“Yet they decided to prosecute Manning who it seems was trying to do the right thing – reveal credible evidence of unlawful behaviour by the government. You investigate and prosecute those who destroy the credibility of the government by engaging in acts such as torture which are prohibited under the US Constitution and in international law.

“The government’s pursuit of the ‘aiding the enemy’ charge was a serious overreach of the law, not least because there was no credible evidence of Manning’s intent to harm the USA by releasing classified information to WikiLeaks.

“Since the attacks of September 11, we have seen the US government use the issue of national security to defend a whole range of actions that are unlawful under international and domestic law.

“It’s hard not to draw the conclusion that Manning’s trial was about sending a message: the US government will come after you, no holds barred, if you’re thinking of revealing evidence of its unlawful behaviour.”

The court martial today found Manning guilty of a range of additional charges, including ten lesser charges relating to misuse of classified information to which he had already pleaded guilty. Amnesty insisted that any sentence imposed for the other charges must take into account information relating to Manning’s reasonable belief that he was exposing serious violations of human rights and international humanitarian law.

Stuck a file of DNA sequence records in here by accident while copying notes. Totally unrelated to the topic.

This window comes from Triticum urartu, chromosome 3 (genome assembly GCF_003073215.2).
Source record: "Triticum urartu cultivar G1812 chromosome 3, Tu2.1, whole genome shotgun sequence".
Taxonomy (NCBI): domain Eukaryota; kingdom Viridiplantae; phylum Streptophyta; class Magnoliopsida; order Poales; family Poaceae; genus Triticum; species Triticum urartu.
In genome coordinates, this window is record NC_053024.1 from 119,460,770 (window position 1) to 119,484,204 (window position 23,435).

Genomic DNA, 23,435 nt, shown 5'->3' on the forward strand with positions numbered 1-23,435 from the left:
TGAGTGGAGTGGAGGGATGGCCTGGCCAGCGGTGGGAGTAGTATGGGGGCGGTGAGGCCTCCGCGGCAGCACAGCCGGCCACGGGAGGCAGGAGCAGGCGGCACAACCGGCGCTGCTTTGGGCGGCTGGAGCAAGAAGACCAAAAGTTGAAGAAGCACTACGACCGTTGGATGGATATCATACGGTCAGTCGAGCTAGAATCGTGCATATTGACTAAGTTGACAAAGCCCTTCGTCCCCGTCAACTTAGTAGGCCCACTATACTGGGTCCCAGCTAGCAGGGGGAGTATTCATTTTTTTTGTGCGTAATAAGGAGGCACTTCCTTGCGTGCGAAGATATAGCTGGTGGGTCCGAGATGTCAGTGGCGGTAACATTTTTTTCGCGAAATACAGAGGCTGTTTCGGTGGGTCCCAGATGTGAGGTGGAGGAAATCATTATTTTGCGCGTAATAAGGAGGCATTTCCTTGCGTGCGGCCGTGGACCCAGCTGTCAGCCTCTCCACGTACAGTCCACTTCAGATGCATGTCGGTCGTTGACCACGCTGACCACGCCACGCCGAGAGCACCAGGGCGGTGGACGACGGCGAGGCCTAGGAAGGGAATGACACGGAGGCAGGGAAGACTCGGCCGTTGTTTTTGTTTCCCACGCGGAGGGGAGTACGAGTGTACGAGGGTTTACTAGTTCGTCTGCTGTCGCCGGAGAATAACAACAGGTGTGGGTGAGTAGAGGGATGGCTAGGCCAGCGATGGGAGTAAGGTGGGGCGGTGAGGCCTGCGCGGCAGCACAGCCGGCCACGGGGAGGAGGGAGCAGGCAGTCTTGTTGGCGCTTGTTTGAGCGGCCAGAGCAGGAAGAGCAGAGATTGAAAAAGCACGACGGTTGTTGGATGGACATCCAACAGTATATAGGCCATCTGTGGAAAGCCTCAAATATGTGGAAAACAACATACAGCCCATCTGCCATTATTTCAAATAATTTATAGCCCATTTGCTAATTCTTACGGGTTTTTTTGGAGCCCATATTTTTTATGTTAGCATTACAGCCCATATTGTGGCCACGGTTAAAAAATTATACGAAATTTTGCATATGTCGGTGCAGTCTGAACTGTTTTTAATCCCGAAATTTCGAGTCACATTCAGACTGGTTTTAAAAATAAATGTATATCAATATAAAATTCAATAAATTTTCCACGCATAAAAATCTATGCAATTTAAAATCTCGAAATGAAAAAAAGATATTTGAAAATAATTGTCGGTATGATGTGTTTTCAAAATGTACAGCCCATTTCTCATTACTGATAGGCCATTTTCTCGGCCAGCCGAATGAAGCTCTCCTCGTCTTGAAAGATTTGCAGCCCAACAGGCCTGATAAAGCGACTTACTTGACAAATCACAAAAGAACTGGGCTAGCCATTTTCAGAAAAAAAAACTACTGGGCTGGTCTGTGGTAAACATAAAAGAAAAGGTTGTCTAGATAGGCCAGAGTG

Amnesty believes it undermines accountability when the US government is so selective about who it chooses to investigate and prosecute. This is particularly true when they seem intent on punishing those who reveal unlawful government behaviour and protecting those who actually engaged in or ordered such behaviour.

The hundreds of thousands of documents Manning released to WikiLeaks included videos and dossiers that pointed to potential human rights violations – including breaches of international humanitarian law – by US troops abroad and the CIA closer to home.

Earlier this month Amnesty described the judge’s decision not to drop the charge accusing Manning of “aiding the enemy” as ludicrous and as a decision which “makes a mockery of the US military court system”.

I am Bradley Manning

see also Democracy Now on Bradley Manning :